- Chris Campanelli
Why are Deer Numbers Down?
The 2018-19 deer hunting season has been a bizarre one. A season filled with boom-or-bust results in most states across the deer hunting nation. Several great deer have hit the dirt, but a common complaint has been voiced by a lot of hunters across the country. A perceived lack of deer numbers has been a red-hot topic on social media and in hunting circles.
That lack of deer numbers may be more than just a perception. Early numbers are backing up the notion that this has been an incredibly poor hunting season. Some reports have the deer kill down by over 15,000 from the 2017-18 season in my home state of Ohio. That's a massive drop, if the numbers are absolutely accurate. That is the big key.
Only time will tell as the various state DNR agencies compile their figures and complete research on the deer kill nationwide, but this has been an unsettling season to say the least. When hunters are voicing complaints in numbers and the early stats are bad, we have to take notice. There is really only one question that we want to know; Why are deer numbers down?
Well, we really don't know that deer numbers are statistically down. You have to remember that deer kill totals and overall deer numbers are two different things. Is it possible that we're just putting less deer on the ground but deer herds are still strong? Absolutely. A plethora of factors contribute to deer kill totals.
Just because we're not killing as many deer this season does not mean that actual deer numbers have dropped. It certainly could mean that deer numbers have dropped, but we just don't know for sure. While some may estimate that numbers are down, it is incredibly tough to put exact figures out there instantaneously. State DNR agencies do a great job of keeping very accurate estimations, but those estimations take time. Research takes time.
There are also a lot of irons in this fire. We spoke briefly on the various factors at play in this issue. Many factors beyond the simple explanation that the deer have up and vanished.
Could a dropping number of hunters in America explain the dwindling deer kill totals? Possibly. Could over-hunting of does and liberal bag limits be to blame? Sure. Things like disease, predation, habitat loss and odd weather patterns could also shoulder some blame. The reality of the situation is that we just cannot put the pin on a single thing. In reality, a combination of all of these factors is the likely culprit.
There is no doubt that we have fewer hunters hitting the field in 2018 than we did in prior years. Hunting has become less and less mainstream as people grow away from living an independent, outdoor lifestyle. Less guns and bows in the field would certainly equate to lower deer kill totals. But there are still plenty of hunters afield, and a lot of those hunters are filing the same complaint.
I will always believe that some element of doe management is necessary when building a healthy deer herd, but I can also see where an over-harvest of does could be a big issue. And we all know just how liberal the bag limits have been on does over the last decade or two. With pressure from insurance companies and municipalities flooded with deer, doe bag limits have jumped. There is no doubt that we could have too much of a good thing when it comes to doe management. States like Ohio have gone as far as banning doe kills on public land after a set date and keeping public land hunters to a single doe bag limit.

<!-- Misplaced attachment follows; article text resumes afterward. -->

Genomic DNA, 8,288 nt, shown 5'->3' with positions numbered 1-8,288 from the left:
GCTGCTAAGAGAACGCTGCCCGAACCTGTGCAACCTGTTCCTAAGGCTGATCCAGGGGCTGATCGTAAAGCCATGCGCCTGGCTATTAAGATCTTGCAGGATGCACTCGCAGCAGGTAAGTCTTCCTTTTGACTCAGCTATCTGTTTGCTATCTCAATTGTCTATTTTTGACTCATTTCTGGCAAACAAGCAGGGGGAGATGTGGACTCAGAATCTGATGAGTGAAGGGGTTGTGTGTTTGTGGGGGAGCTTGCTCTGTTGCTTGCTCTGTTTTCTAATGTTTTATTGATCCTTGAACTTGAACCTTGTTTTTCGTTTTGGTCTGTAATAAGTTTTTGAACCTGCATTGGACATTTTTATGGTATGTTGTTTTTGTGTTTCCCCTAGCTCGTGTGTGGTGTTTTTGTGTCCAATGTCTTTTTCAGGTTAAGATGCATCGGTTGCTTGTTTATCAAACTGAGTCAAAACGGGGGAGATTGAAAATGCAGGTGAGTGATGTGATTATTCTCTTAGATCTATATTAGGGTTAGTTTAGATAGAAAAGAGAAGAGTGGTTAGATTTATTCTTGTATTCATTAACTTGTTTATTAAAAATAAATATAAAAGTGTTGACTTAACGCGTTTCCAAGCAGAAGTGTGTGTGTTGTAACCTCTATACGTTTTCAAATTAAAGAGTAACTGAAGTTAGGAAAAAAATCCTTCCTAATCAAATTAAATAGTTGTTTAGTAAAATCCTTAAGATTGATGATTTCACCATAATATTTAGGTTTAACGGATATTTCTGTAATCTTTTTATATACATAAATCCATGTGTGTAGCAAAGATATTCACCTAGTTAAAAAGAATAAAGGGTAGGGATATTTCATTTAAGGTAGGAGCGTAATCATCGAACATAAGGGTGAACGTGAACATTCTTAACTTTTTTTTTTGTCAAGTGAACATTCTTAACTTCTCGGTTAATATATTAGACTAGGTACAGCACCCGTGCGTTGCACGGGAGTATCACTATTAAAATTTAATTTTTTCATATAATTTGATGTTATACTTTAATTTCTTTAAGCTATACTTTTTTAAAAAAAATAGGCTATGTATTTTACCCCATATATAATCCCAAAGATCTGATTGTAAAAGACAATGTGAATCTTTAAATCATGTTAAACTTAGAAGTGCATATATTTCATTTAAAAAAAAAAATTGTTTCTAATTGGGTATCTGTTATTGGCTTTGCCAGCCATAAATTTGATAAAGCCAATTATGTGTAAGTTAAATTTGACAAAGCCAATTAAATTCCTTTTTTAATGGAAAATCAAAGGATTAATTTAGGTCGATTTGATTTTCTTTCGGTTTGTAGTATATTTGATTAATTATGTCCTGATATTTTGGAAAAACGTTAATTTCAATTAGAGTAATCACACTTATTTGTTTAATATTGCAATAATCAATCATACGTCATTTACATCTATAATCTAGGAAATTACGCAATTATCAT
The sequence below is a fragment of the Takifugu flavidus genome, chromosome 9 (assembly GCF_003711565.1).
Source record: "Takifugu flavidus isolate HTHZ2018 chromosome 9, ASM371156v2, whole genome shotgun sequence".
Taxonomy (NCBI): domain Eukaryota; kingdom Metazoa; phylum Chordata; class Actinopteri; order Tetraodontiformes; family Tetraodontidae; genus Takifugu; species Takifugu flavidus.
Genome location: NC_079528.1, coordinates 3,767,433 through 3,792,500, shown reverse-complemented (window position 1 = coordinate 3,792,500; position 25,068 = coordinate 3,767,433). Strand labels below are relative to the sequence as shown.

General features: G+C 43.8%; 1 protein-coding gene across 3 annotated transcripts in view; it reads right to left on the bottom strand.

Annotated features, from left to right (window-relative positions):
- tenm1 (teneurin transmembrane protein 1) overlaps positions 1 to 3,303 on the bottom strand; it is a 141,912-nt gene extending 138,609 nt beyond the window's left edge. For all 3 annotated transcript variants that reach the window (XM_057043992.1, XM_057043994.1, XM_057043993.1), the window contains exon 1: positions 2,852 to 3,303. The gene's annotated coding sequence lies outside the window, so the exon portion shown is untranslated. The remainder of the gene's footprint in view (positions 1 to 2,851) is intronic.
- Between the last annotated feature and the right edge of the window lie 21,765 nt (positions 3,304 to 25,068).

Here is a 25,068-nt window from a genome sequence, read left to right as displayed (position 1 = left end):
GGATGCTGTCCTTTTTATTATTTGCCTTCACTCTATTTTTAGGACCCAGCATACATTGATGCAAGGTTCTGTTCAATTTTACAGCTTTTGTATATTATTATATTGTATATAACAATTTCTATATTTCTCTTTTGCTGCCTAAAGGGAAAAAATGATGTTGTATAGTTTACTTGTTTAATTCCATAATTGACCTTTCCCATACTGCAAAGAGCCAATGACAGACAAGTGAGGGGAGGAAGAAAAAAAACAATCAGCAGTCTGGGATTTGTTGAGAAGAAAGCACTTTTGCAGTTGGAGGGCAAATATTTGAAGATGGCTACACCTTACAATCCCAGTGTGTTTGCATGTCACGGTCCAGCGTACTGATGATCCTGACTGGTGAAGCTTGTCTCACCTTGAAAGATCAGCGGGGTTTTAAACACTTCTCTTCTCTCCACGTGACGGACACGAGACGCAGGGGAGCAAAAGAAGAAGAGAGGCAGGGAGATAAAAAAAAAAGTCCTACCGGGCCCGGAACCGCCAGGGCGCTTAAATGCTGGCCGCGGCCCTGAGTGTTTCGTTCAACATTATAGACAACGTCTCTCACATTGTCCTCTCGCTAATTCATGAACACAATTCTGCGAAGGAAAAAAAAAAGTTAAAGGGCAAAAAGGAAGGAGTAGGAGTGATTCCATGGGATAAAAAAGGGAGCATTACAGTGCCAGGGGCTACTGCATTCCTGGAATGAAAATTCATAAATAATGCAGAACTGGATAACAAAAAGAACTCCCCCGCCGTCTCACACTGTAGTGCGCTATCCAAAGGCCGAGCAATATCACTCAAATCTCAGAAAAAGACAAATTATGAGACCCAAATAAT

I have seen plenty of outrage over predator numbers going unchecked in most areas, and that is a valid concern. With trapping becoming a lost art and very few deer hunters willing to brave the mid-winter weather to squeak at coyotes, predator numbers are definitely on the rise. With that we have the potential for poor fawn recruitment and down deer numbers. Predators are definitely a problem.
Disease is an unquestioned factor in this conversation. Just ask a hunter whose deer herd has been struck by something like EHD. When a nasty disease strikes a deer herd, it takes years for a full rebound. Even in those areas with the best deer habitat you can find. It seems as if we get more EHD or CWD breakouts each year, so it would be no shock to learn that those diseases have resulted in down deer numbers.
Or could it simply be a season that is not conducive to successful hunting? Bad weather patterns and abundant acorn crops could pull deer away from hunters. We all know that some seasons are just better than others, so it's important to put things into context until we have concrete figures and input from the state level.
As I said earlier, there is a great chance that we're witnessing the cumulative effect of the various factors that we have discussed. I certainly believe that these factors are all playing at least some role in this perceived decline. When you add them all together, we have something to be concerned about.
In this sport, nothing matters more than a healthy deer herd. Contrary to what a lot of non-hunters may think, hunters and outdoorsmen want nothing more than a healthy herd. That's exactly why we have seen this outrage and abundance of concern over a rough 2018-19 hunting season. Without the deer, we're just bird watchers.
Luckily for us, we have a lot of smart and motivated folks in our corner. Great professionals with DNR agencies and the private sector alike. It should not take long to get some kind of an explanation and a game-plan as we move forward. We will certainly try to do our part by connecting with great people like Dr. Grant Woods or Michael Tonkovich of the Ohio DNR via the AO Podcast.
It's important that we table our concerns as outdoorsmen and women. Table the concerns, discuss them with professionals, and formulate a game-plan to make hunting better for all moving forward.